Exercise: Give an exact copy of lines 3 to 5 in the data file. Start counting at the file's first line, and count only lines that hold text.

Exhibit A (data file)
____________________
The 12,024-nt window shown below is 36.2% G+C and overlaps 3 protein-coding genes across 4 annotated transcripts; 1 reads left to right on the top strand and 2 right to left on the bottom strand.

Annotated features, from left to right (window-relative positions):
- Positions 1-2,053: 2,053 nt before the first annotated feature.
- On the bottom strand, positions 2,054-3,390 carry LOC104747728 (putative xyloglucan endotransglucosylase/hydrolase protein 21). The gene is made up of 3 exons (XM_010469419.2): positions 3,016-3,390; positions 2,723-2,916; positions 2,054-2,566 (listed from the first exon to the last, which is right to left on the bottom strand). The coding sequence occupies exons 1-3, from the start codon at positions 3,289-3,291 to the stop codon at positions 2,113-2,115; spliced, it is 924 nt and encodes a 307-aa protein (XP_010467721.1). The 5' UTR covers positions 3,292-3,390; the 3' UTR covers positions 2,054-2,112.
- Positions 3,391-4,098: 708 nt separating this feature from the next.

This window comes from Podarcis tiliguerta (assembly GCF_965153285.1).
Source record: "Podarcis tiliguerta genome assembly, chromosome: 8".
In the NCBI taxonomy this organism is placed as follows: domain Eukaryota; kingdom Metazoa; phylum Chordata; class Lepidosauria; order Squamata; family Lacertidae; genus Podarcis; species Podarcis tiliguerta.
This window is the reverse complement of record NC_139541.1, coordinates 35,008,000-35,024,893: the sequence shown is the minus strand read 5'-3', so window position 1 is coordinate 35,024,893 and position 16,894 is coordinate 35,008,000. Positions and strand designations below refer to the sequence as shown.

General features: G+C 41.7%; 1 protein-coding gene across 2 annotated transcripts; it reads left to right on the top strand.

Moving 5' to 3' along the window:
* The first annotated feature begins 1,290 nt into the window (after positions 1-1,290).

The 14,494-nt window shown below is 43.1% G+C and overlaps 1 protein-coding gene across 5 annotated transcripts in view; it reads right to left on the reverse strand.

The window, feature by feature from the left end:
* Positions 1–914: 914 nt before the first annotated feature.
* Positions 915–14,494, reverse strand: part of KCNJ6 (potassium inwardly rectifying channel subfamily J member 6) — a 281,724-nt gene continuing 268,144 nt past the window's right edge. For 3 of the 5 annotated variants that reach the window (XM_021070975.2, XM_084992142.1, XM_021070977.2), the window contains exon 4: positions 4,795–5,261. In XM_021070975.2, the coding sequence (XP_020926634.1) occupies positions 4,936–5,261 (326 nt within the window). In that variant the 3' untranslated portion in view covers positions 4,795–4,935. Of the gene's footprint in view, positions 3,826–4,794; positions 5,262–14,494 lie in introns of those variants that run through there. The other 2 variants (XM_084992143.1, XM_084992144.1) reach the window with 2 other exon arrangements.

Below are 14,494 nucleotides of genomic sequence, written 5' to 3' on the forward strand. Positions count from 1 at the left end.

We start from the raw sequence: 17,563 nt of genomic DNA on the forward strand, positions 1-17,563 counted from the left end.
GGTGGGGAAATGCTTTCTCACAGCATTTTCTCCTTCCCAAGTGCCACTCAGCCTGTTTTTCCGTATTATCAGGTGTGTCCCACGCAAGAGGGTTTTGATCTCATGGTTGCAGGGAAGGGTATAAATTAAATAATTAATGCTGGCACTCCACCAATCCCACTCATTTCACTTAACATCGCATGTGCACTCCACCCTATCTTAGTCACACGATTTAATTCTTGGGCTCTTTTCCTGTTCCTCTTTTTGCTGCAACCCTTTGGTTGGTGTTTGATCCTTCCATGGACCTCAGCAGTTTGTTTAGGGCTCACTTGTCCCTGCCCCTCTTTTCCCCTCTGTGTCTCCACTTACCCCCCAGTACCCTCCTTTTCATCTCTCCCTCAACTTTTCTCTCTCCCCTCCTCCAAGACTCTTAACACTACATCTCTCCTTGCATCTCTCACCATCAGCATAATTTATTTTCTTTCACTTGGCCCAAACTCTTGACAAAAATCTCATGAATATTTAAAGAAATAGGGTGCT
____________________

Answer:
- Positions 1-2,053: 2,053 nt before the first annotated feature.
- On the bottom strand, positions 2,054-3,390 carry LOC104747728 (putative xyloglucan endotransglucosylase/hydrolase protein 21). The gene is made up of 3 exons (XM_010469419.2): positions 3,016-3,390; positions 2,723-2,916; positions 2,054-2,566 (listed from the first exon to the last, which is right to left on the bottom strand). The coding sequence occupies exons 1-3, from the start codon at positions 3,289-3,291 to the stop codon at positions 2,113-2,115; spliced, it is 924 nt and encodes a 307-aa protein (XP_010467721.1). The 5' UTR covers positions 3,292-3,390; the 3' UTR covers positions 2,054-2,112.
- Positions 3,391-4,098: 708 nt separating this feature from the next.